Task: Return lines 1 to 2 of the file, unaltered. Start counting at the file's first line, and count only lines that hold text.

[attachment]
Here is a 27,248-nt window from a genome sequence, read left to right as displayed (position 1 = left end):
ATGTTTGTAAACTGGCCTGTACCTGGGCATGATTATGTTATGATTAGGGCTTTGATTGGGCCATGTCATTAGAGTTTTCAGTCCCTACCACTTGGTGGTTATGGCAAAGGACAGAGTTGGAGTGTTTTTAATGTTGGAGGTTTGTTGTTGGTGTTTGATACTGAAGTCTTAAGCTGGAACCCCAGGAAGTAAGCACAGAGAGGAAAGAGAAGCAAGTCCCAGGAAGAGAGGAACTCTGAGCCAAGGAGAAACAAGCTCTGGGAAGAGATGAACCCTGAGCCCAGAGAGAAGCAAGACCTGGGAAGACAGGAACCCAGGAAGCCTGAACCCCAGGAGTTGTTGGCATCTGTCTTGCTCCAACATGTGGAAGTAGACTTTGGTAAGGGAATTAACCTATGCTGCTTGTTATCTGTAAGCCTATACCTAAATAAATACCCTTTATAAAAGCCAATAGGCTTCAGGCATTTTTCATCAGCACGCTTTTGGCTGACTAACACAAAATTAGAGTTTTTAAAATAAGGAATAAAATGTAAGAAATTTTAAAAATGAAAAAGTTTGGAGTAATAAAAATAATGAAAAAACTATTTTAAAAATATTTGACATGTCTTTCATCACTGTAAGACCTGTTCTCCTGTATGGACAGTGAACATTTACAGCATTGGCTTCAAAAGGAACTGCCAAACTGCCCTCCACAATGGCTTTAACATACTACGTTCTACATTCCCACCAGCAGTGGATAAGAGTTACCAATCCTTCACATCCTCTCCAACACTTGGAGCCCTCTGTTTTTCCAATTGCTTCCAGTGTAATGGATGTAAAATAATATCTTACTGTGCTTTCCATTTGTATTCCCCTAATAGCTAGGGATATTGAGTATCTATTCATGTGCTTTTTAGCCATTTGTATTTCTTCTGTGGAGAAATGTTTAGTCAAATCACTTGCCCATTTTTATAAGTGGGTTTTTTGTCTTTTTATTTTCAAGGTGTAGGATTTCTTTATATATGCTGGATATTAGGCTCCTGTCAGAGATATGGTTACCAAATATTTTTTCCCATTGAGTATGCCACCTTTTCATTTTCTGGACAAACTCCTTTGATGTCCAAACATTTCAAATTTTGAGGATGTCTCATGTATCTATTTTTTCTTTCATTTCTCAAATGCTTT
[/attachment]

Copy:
Here is a 27,248-nt window from a genome sequence, read left to right as displayed (position 1 = left end):
ATGTTTGTAAACTGGCCTGTACCTGGGCATGATTATGTTATGATTAGGGCTTTGATTGGGCCATGTCATTAGAGTTTTCAGTCCCTACCACTTGGTGGTTATGGCAAAGGACAGAGTTGGAGTGTTTTTAATGTTGGAGGTTTGTTGTTGGTGTTTGATACTGAAGTCTTAAGCTGGAACCCCAGGAAGTAAGCACAGAGAGGAAAGAGAAGCAAGTCCCAGGAAGAGAGGAACTCTGAGCCAAGGAGAAACAAGCTCTGGGAAGAGATGAACCCTGAGCCCAGAGAGAAGCAAGACCTGGGAAGACAGGAACCCAGGAAGCCTGAACCCCAGGAGTTGTTGGCATCTGTCTTGCTCCAACATGTGGAAGTAGACTTTGGTAAGGGAATTAACCTATGCTGCTTGTTATCTGTAAGCCTATACCTAAATAAATACCCTTTATAAAAGCCAATAGGCTTCAGGCATTTTTCATCAGCACGCTTTTGGCTGACTAACACAAAATTAGAGTTTTTAAAATAAGGAATAAAATGTAAGAAATTTTAAAAATGAAAAAGTTTGGAGTAATAAAAATAATGAAAAAACTATTTTAAAAATATTTGACATGTCTTTCATCACTGTAAGACCTGTTCTCCTGTATGGACAGTGAACATTTACAGCATTGGCTTCAAAAGGAACTGCCAAACTGCCCTCCACAATGGCTTTAACATACTACGTTCTACATTCCCACCAGCAGTGGATAAGAGTTACCAATCCTTCACATCCTCTCCAACACTTGGAGCCCTCTGTTTTTCCAATTGCTTCCAGTGTAATGGATGTAAAATAATATCTTACTGTGCTTTCCATTTGTATTCCCCTAATAGCTAGGGATATTGAGTATCTATTCATGTGCTTTTTAGCCATTTGTATTTCTTCTGTGGAGAAATGTTTAGTCAAATCACTTGCCCATTTTTATAAGTGGGTTTTTTGTCTTTTTATTTTCAAGGTGTAGGATTTCTTTATATATGCTGGATATTAGGCTCCTGTCAGAGATATGGTTACCAAATATTTTTTCCCATTGAGTATGCCACCTTTTCATTTTCTGGACAAACTCCTTTGATGTCCAAACATTTCAAATTTTGAGGATGTCTCATGTATCTATTTTTTCTTTCATTTCTCAAATGCTTT